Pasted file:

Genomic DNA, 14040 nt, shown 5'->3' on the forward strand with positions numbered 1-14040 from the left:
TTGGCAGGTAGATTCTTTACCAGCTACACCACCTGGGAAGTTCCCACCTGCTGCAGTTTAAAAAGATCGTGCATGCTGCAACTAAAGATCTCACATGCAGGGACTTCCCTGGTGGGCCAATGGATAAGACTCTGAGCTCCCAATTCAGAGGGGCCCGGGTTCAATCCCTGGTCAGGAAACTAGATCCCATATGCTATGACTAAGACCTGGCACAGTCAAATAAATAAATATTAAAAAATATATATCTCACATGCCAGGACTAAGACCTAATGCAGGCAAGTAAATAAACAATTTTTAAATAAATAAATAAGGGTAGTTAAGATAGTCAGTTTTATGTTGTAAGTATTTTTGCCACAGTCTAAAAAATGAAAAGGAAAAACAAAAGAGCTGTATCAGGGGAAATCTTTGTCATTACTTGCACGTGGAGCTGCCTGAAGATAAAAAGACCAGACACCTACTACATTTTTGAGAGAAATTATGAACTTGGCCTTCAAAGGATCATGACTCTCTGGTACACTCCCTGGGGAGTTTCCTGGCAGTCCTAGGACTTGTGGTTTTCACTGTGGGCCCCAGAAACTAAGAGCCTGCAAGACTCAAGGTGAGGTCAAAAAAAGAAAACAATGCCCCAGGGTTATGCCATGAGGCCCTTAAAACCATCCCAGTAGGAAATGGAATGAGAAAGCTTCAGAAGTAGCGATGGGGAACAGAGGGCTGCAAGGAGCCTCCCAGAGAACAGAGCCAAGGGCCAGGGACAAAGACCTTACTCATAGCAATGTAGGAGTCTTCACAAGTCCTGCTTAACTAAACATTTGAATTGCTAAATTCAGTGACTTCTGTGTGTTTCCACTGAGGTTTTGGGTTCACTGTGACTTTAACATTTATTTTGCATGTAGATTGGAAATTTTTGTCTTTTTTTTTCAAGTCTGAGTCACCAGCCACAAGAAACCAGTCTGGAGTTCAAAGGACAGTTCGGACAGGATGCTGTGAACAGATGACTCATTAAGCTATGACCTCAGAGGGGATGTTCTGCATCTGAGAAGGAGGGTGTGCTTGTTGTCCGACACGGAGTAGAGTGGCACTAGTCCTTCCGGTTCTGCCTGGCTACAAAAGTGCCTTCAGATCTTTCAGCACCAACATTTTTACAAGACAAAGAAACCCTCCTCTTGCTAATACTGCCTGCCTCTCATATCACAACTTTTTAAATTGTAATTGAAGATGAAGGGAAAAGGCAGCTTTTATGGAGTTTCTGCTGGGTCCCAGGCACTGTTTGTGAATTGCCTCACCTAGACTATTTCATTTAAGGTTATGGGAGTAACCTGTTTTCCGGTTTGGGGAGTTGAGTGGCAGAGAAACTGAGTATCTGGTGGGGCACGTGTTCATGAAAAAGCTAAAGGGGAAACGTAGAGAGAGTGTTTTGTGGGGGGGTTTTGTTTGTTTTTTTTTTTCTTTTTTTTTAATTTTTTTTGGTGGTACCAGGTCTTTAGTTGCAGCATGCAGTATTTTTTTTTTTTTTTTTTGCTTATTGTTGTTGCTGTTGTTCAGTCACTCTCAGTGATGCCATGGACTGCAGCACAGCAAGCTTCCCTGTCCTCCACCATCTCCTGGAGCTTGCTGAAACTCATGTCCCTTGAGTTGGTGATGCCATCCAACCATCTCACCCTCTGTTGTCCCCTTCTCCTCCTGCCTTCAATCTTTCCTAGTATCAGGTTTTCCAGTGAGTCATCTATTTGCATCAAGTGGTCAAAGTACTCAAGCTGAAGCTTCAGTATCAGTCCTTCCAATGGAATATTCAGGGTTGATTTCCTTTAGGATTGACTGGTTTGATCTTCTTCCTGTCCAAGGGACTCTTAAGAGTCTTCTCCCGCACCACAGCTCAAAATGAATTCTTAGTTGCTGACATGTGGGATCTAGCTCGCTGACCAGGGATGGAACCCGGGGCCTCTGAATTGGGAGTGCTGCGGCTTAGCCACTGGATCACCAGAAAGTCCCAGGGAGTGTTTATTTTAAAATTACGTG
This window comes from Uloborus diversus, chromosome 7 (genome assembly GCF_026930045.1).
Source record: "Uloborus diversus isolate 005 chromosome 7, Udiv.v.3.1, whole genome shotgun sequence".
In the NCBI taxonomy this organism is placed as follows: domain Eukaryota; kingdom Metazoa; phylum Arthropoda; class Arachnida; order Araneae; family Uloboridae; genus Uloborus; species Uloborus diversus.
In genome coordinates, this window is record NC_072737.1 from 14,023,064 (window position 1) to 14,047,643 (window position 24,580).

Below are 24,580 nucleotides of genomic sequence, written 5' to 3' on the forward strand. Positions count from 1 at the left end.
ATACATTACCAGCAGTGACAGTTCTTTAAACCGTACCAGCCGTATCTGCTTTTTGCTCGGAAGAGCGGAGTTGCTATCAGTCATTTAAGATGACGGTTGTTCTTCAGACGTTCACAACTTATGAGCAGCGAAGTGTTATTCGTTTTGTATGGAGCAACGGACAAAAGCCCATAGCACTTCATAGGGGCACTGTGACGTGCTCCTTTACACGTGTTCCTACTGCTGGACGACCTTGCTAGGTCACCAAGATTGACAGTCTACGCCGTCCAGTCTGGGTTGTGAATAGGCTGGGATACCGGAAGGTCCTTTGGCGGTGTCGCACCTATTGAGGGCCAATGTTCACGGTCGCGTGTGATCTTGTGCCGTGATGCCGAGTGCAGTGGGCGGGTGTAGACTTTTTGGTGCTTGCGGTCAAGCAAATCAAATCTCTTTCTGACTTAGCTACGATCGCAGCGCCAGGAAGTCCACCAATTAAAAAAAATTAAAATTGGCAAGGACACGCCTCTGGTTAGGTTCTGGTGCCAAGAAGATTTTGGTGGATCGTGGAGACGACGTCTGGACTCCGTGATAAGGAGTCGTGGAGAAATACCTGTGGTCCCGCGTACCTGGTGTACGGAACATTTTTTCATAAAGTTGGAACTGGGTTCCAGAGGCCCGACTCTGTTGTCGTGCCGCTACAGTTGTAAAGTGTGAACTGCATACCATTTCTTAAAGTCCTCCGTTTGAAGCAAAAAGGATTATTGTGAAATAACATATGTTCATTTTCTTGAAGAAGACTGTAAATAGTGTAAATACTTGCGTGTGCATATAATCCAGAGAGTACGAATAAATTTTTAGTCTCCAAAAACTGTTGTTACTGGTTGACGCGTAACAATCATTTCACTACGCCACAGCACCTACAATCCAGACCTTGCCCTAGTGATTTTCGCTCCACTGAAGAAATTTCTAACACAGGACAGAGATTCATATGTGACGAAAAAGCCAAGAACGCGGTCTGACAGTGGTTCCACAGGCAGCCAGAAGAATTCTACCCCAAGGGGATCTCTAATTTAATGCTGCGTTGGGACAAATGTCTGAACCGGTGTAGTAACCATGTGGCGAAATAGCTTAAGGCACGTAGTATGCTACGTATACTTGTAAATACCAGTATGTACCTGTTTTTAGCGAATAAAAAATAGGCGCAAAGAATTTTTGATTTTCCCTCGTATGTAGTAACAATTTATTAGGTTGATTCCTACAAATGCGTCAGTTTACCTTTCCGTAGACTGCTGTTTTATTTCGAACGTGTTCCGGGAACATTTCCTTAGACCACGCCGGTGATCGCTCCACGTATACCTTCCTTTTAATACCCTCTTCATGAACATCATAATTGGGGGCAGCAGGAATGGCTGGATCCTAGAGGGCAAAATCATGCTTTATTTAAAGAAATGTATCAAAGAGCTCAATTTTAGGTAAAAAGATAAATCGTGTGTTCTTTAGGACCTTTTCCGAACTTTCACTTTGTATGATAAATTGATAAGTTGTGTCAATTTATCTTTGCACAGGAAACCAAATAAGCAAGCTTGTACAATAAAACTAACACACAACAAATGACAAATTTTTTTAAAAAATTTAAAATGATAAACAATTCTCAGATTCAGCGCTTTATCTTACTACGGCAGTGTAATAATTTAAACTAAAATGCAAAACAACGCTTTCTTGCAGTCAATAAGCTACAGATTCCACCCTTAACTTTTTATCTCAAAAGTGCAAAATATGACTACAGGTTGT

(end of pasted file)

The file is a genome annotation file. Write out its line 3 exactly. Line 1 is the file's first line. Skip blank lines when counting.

This window comes from Uloborus diversus, chromosome 7 (genome assembly GCF_026930045.1).